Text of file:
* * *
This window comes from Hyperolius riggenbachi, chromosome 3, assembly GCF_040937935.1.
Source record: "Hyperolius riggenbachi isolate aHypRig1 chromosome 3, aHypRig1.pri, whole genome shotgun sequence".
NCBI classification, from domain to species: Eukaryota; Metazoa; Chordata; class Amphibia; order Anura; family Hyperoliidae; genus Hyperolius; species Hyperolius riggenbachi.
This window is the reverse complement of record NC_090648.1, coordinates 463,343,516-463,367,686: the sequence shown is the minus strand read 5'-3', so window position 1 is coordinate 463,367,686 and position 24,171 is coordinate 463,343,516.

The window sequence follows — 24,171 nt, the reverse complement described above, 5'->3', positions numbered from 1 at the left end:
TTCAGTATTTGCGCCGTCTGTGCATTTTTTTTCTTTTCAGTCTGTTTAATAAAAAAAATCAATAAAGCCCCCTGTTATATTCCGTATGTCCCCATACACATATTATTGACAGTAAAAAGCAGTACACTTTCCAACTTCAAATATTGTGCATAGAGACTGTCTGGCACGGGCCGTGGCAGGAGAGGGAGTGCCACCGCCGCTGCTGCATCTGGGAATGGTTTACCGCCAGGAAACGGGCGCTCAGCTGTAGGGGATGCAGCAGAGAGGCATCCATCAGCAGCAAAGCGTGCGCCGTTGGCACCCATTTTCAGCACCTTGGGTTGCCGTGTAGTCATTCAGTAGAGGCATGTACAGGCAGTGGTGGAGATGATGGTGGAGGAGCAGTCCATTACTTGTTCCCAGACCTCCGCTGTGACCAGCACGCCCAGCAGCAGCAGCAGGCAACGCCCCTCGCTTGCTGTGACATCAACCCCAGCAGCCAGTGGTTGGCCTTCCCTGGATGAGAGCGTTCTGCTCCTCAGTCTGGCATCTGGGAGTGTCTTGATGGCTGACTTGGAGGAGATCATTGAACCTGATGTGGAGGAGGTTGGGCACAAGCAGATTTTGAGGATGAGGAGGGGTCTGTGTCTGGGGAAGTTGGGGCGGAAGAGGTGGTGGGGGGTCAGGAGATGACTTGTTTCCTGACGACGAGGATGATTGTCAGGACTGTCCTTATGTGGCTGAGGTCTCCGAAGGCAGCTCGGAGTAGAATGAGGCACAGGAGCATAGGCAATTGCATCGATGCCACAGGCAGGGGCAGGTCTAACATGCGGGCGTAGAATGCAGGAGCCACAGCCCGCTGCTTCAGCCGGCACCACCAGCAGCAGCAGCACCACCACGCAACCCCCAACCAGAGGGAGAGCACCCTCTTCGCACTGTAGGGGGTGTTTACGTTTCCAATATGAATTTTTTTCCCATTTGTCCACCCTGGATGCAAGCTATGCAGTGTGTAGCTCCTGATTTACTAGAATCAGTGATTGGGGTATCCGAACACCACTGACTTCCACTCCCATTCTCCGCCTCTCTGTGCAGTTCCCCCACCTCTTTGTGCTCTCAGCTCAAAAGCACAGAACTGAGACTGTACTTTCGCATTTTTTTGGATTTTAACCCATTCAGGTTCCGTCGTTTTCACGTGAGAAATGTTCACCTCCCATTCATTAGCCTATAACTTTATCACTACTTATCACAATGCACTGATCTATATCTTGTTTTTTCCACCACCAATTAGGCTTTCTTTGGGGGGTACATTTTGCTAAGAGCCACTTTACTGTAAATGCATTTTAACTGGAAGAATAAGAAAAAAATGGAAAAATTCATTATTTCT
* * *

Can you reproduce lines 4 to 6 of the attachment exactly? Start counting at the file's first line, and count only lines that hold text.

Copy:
This window is the reverse complement of record NC_090648.1, coordinates 463,343,516-463,367,686: the sequence shown is the minus strand read 5'-3', so window position 1 is coordinate 463,367,686 and position 24,171 is coordinate 463,343,516.

The window sequence follows — 24,171 nt, the reverse complement described above, 5'->3', positions numbered from 1 at the left end:
TTCAGTATTTGCGCCGTCTGTGCATTTTTTTTCTTTTCAGTCTGTTTAATAAAAAAAATCAATAAAGCCCCCTGTTATATTCCGTATGTCCCCATACACATATTATTGACAGTAAAAAGCAGTACACTTTCCAACTTCAAATATTGTGCATAGAGACTGTCTGGCACGGGCCGTGGCAGGAGAGGGAGTGCCACCGCCGCTGCTGCATCTGGGAATGGTTTACCGCCAGGAAACGGGCGCTCAGCTGTAGGGGATGCAGCAGAGAGGCATCCATCAGCAGCAAAGCGTGCGCCGTTGGCACCCATTTTCAGCACCTTGGGTTGCCGTGTAGTCATTCAGTAGAGGCATGTACAGGCAGTGGTGGAGATGATGGTGGAGGAGCAGTCCATTACTTGTTCCCAGACCTCCGCTGTGACCAGCACGCCCAGCAGCAGCAGCAGGCAACGCCCCTCGCTTGCTGTGACATCAACCCCAGCAGCCAGTGGTTGGCCTTCCCTGGATGAGAGCGTTCTGCTCCTCAGTCTGGCATCTGGGAGTGTCTTGATGGCTGACTTGGAGGAGATCATTGAACCTGATGTGGAGGAGGTTGGGCACAAGCAGATTTTGAGGATGAGGAGGGGTCTGTGTCTGGGGAAGTTGGGGCGGAAGAGGTGGTGGGGGGTCAGGAGATGACTTGTTTCCTGACGACGAGGATGATTGTCAGGACTGTCCTTATGTGGCTGAGGTCTCCGAAGGCAGCTCGGAGTAGAATGAGGCACAGGAGCATAGGCAATTGCATCGATGCCACAGGCAGGGGCAGGTCTAACATGCGGGCGTAGAATGCAGGAGCCACAGCCCGCTGCTTCAGCCGGCACCACCAGCAGCAGCAGCACCACCACGCAACCCCCAACCAGAGGGAGAGCACCCTCTTCGCACTGTAGGGGGTGTTTACGTTTCCAATATGAATTTTTTTCCCATTTGTCCACCCTGGATGCAAGCTATGCAGTGTGTAGCTCCTGATTTACTAGAATCAGTGATTGGGGTATCCGAACACCACTGACTTCCACTCCCATTCTCCGCCTCTCTGTGCAGTTCCCCCACCTCTTTGTGCTCTCAGCTCAAAAGCACAGAACTGAGACTGTACTTTCGCATTTTTTTGGATTTTAACCCATTCAGGTTCCGTCGTTTTCACGTGAGAAATGTTCACCTCCCATTCATTAGCCTATAACTTTATCACTACTTATCACAATGCACTGATCTATATCTTGTTTTTTCCACCACCAATTAGGCTTTCTTTGGGGGGTACATTTTGCTAAGAGCCACTTTACTGTAAATGCATTTTAACTGGAAGAATAAGAAAAAAATGGAAAAATTCATTATTTCT